"The EU and U.S. have taken a strong stand in support of rebels," said Wezeman. "If the country stabilizes they will be in need of new weaponry and its looks as if European countries and the U.S. would be first in line."
Cohen of the Heritage Foundation said Russia's insistence on continuing to sell arms to the Al-Assad regime in Syria could cost it another major customer. The Russians have signed contracts to sell weaponry, but they could argue the force majeure of a months' long rebellion to back out, he said.
"The Syrian regime is past the point of no return and is on its way to slow bloody and painful collapse," Cohen told The Media Line. "They have a gravy train there in place that encourages people to grab the money and deliver the weapons."
- 9/11 Anniversary Subdued in Many Areas
- Al-Qaeda Lost the Battle Long Ago
- 10 Years of 9/11 Wars is Enough
- Why Al Qaeda is Unlikely to Execute Another 9/11
- One Thing Steve Jobs Couldn't Change: Our Mortality
- What I Did (and Didn't Do) on My Summer Vacation
- 9/11 in Retrospect: Bush's Grand Strategy, Reconsidered
- War Costs Greater Than Acknowledged and Continuing to Climb
- China, the United States, and Global Order
- Palestine Goes to the UN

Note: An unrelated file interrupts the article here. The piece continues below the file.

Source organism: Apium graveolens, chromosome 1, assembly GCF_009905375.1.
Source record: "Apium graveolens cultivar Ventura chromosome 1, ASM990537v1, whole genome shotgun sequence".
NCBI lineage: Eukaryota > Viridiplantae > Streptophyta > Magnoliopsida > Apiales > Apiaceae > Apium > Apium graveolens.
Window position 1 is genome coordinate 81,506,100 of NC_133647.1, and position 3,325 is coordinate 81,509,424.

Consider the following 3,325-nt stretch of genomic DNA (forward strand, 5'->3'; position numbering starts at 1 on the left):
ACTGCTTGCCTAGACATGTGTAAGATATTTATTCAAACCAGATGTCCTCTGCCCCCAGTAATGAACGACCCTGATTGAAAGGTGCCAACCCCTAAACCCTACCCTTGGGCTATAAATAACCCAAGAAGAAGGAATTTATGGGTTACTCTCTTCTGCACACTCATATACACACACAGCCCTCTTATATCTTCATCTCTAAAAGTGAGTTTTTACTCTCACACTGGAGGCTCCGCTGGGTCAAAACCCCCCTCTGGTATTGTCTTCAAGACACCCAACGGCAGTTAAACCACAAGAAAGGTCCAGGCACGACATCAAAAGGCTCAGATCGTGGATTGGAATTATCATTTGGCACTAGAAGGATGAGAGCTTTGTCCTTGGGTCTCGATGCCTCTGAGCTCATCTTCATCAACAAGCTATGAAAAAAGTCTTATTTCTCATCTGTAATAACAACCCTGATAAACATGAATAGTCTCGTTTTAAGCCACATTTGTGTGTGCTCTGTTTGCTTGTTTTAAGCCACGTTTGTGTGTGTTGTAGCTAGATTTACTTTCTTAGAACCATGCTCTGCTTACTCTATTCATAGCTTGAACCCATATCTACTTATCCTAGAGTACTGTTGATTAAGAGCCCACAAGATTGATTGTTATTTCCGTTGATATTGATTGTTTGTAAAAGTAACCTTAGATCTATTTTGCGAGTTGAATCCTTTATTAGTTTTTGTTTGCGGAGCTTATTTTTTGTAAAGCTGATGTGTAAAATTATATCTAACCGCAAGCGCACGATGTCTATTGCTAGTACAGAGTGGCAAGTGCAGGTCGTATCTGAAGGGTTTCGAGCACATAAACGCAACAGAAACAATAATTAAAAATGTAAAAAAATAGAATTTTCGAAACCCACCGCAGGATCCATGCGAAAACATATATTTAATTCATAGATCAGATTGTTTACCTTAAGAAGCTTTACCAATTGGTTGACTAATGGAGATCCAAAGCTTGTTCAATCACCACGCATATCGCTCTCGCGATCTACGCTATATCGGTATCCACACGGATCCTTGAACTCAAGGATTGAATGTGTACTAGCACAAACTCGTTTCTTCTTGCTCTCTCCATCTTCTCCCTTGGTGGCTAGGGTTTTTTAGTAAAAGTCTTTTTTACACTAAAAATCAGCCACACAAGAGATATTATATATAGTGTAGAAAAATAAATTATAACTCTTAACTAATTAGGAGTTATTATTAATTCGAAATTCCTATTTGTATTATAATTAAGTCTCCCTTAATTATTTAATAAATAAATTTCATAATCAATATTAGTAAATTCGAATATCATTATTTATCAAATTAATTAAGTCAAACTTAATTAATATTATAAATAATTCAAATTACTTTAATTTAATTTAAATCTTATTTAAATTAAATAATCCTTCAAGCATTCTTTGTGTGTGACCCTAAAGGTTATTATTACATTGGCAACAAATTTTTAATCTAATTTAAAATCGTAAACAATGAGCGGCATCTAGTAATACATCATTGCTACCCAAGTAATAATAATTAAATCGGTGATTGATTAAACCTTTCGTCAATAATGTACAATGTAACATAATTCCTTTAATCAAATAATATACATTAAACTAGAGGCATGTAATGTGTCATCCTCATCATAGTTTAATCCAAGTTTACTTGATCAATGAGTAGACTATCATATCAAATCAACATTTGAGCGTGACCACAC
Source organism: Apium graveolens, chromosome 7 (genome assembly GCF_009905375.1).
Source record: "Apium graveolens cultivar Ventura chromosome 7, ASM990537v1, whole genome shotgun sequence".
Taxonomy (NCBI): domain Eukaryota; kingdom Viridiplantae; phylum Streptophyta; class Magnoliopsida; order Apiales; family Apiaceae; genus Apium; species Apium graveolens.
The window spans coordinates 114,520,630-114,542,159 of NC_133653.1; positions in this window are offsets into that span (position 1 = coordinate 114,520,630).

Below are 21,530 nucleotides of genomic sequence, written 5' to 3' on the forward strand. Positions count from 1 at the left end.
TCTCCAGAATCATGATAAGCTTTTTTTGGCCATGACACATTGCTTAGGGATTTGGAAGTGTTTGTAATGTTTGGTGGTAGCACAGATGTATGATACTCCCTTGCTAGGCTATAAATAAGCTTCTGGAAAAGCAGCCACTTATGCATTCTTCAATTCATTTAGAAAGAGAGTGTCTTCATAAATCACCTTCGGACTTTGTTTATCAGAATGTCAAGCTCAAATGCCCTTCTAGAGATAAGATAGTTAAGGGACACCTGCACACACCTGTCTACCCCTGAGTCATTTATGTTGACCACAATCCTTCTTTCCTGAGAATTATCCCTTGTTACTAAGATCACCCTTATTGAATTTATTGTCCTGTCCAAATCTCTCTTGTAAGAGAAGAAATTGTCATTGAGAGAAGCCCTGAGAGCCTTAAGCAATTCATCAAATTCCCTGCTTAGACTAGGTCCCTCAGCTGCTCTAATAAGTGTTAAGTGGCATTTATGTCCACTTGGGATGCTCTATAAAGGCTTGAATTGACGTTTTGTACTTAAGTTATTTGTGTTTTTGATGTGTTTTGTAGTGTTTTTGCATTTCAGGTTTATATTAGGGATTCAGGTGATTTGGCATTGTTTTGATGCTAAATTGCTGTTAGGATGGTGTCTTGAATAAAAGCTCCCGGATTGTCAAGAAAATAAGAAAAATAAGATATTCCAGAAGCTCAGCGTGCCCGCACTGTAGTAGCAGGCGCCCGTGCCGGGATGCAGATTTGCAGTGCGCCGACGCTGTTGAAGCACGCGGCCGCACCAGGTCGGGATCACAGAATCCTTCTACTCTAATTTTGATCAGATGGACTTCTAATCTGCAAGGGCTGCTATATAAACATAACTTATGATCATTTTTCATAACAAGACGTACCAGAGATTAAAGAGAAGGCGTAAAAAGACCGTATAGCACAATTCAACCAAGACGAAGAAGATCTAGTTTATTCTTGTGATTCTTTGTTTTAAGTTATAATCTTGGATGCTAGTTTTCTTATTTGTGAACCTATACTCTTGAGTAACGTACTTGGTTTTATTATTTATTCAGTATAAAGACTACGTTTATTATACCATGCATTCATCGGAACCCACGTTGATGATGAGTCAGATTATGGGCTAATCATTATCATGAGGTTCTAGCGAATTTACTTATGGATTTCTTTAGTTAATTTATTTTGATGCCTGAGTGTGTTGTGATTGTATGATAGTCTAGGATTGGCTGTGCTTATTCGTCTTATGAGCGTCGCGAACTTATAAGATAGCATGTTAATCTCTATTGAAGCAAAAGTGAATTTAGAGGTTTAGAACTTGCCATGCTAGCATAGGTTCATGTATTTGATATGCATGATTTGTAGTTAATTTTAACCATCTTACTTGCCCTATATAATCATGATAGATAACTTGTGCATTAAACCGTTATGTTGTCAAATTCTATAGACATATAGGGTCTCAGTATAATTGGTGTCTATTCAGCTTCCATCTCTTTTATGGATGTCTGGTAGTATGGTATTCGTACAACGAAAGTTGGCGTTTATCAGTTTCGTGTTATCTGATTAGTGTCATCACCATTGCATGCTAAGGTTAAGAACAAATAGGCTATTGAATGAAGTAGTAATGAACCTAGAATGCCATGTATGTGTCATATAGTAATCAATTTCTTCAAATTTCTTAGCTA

- Europe's Palestine Problem
- Turkey-Israel: What's next?
- Turkey's Akyol, An Apostle Of The Third Way
- Will Oil Drown the Arab Spring?
- Al Qaeda's Challenge
- Libya's 'Precarious' Transition Ahead
- 7 Challenges for Post-Qadhafi Libya
- To the Shores of Tripoli
- Victory in Tripoli. Bleakness Elsewhere
- Egypt: The Unbreakable Muslim Brotherhood
- Commanding Democracy in Egypt
- Bahrain Stumbles on Road to Recovery
- Syria's Al-Assad Gets the Picture as Satire Comes to YouTube
- Kurds Unite Amid Onslaught
- Former Israeli Army Chief Says Talk to Hamas
- For Russia New Middle East will be Tough Arms Market
- Arab Spring Still Fails to Deliver on Human Rights
- The Hype and the Reality of China's Economic Rise
- A New Kind of Korea: Building Trust Between Seoul and Pyongyang
- Kim Jong Il's Visit to Russia: Just More Mixed Messages?
- North Korea Accuses South Korea of Plotting to Destroy Its Socialist System
- South Korea Suicide Rate Doubles in 10 Years
- Tokyo's Transformation: How Japan Is Changing
- Credit Suisse Downgrades Forecast for Philippine Economic Growth
- Mexico and the United States: Surgical Strikes in the Drug Wars
- Despite Victory, Argentine Leader Faces Hard Choices
- Chilean 'Model' Is Shaken, but Very Much Alive
- Student Protests May Lead to a Better Chile
- Winds of Change: Uruguay's Sustainable Energy Plans
- Leaving Afghanistan to the Afghans
- Balkan Countries Work To Round Up Privately Held Weapons
- Former Iceland Prime Minister On Trial Over Banking Sector Collapse
- Germany's Rail Set to Run on 100 Percent Renewable Energy
- Divvying up South Sudan
- Somalia Seeks More Troops Against Al-Shabaab
- 20,000 Flee Blue Nile Clashes